Monday, November 02, 2020

Honoring the sacrifice of a Connecticut citizen-soldier

A commemoration certificate issued by the state of Connecticut in 1867.

5th Connecticut Private Phillip Fisher's name on the document. 

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When we lived in Connecticut, I bought this large document in an antiques store in Coventry, not far from an ancient cemetery where three 14th Connecticut soldiers who died of Antietam wounds were buried. These beautiful commemoration certificates were given by the state to veterans or their families to honor the sacrifice of citizen-soldiers. This one, issued in 1867, cost me roughly $50. I’m eager to get it framed. 

The document, which includes illustrations of Connecticut-born Admiral Andrew Foote and generals John Sedgwick and Nathaniel Lyon, reads: 

 “The State of Connecticut, desiring to recognize in a permanent and appropriate form the faithful and heroic services of her citizen soldiers, has by unanimous vote of the General Assembly of 1867 directed the undersigned to present to Phillip Fisher, Private of Company K, 5th Regiment, C.V., this Testimonial of Honor, in grateful remembrance of the courage and patriotism by him displayed in the late War for the suppression of rebellion and preservation of Constitutional Liberty.”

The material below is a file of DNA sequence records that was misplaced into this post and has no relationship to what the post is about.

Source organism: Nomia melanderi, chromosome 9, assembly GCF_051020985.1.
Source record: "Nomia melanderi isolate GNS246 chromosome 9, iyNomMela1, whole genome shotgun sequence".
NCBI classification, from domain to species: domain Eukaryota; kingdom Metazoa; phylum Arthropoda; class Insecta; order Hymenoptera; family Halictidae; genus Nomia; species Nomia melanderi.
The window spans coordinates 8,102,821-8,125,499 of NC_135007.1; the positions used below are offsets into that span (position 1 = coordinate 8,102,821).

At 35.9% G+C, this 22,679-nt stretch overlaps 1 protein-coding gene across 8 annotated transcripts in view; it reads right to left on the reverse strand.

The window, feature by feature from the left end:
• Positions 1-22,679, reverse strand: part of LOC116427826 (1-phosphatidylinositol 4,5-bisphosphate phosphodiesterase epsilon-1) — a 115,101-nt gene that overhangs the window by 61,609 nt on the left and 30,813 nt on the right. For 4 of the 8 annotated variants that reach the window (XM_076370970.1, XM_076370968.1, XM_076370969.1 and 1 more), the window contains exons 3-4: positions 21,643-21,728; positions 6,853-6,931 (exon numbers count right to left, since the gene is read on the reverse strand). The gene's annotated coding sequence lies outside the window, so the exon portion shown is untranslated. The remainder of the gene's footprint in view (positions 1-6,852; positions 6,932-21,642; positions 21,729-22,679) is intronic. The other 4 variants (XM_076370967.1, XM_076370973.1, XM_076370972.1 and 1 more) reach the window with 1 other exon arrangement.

Fisher was wounded on July 20, 1864, at Peachtree Creek, Ga., north of Atlanta. The 20-year-old private died the next day.

In this illustration, a soldier leaves his anguished family behind ...

... and another is welcomed home.

Connecticut native John Sedgwick was killed at Spotsylvania Courthouse.

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